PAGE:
The French armed their soldiers with the superb Chassepot needle gun, which was superior to the Prussian Dreyse needle gun in range, accuracy, and stopping power. The French army’s La Hitte muzzle-loading cannons made of bronze, however, were substantially inferior to the Prussian army’s Krupp breech-loading guns made of steel. The Prussian Krupp guns outshone the French guns in terms of accuracy, range, and rate of fire. Even though its field artillery was inferior, the French army possessed 25-barreled Mitrailleuse volley guns, which could easily shatter an enemy infantry charge.
With the exception of the French Guards, the French army did not have a permanent corps and division structure and their formation immediately before the war was to have a negative effect on army cohesion. Furthermore, the French army lacked detailed war plans, which its staff officers had to create from scratch once war was declared.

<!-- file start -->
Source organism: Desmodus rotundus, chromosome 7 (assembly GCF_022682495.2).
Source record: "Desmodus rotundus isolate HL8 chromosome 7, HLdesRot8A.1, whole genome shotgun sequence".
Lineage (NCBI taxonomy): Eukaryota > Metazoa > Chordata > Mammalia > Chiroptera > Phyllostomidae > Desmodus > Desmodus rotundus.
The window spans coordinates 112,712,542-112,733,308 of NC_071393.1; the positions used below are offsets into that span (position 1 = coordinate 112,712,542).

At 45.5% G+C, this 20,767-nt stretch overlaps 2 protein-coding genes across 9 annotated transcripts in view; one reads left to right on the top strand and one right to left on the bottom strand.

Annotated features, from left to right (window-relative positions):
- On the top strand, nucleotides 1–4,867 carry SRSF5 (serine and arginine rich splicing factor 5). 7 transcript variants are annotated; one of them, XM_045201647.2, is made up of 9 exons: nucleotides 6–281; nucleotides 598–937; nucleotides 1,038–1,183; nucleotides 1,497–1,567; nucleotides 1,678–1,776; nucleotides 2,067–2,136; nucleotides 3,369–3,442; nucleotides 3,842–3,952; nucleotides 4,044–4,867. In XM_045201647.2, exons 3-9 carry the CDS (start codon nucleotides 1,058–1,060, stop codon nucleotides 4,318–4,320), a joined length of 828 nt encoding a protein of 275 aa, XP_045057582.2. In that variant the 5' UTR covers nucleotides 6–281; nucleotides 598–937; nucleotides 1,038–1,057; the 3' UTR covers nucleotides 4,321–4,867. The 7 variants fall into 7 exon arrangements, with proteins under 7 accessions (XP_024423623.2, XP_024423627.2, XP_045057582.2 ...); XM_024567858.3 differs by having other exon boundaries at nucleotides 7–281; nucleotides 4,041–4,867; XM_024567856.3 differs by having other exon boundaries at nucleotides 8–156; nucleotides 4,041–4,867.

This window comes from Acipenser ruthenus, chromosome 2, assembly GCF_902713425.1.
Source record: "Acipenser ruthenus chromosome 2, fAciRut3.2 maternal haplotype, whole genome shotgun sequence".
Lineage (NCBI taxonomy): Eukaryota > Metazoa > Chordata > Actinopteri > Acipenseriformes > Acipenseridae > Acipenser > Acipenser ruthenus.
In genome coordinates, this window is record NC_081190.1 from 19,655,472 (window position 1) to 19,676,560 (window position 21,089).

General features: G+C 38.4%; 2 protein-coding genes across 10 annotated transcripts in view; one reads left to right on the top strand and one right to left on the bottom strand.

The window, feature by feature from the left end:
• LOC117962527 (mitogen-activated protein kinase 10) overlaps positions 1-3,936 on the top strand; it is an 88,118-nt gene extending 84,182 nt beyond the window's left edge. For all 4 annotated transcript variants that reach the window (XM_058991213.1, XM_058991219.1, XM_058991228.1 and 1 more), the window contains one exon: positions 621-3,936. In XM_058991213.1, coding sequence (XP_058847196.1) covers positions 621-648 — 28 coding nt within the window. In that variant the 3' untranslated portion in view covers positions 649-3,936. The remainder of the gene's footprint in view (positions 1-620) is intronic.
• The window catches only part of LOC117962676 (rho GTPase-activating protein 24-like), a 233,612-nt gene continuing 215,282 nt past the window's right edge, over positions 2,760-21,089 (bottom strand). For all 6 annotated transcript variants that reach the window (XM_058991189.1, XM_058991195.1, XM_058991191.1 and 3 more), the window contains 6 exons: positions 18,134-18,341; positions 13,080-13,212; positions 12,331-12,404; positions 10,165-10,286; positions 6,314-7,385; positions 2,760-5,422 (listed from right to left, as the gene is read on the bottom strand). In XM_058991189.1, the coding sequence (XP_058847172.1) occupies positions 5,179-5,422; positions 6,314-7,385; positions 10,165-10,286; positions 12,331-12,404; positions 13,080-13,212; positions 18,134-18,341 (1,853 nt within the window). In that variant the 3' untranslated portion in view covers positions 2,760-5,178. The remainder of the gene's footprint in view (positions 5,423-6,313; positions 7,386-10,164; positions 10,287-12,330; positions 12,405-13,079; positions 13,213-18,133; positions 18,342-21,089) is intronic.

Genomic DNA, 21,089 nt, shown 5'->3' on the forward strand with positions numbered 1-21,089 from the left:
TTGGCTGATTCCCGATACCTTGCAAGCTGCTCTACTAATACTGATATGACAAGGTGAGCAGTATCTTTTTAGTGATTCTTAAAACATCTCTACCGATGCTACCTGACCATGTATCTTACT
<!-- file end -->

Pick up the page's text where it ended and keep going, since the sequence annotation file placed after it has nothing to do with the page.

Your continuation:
In contrast, Prussia was ready for war. Under the leadership of Generalfeldmarschall Helmuth von Moltke, the excellent Prussian General Staff had been working on detailed plans for war with France since 1866. Reforms begun in 1858 had continued under Prussian Minister of War Albrecht von Roon. These reforms transformed the Prussian army into a well-oiled war machine that performed impressively in the conflicts with Denmark and Austria.
The Prussians also excelled in training and martial discipline. The Prussian army conducted regular training by which it instilled discipline in its officers and soldiers. Under compulsory military service, each 20-year-old male served three years on active duty, then four years in the reserves, and lastly five years in the Landwehr militia. Territorial expansion further increased the army and military reforms were extended to the armies of the North German Confederation as well. The Prussian-led confederation could field 1.2 million men.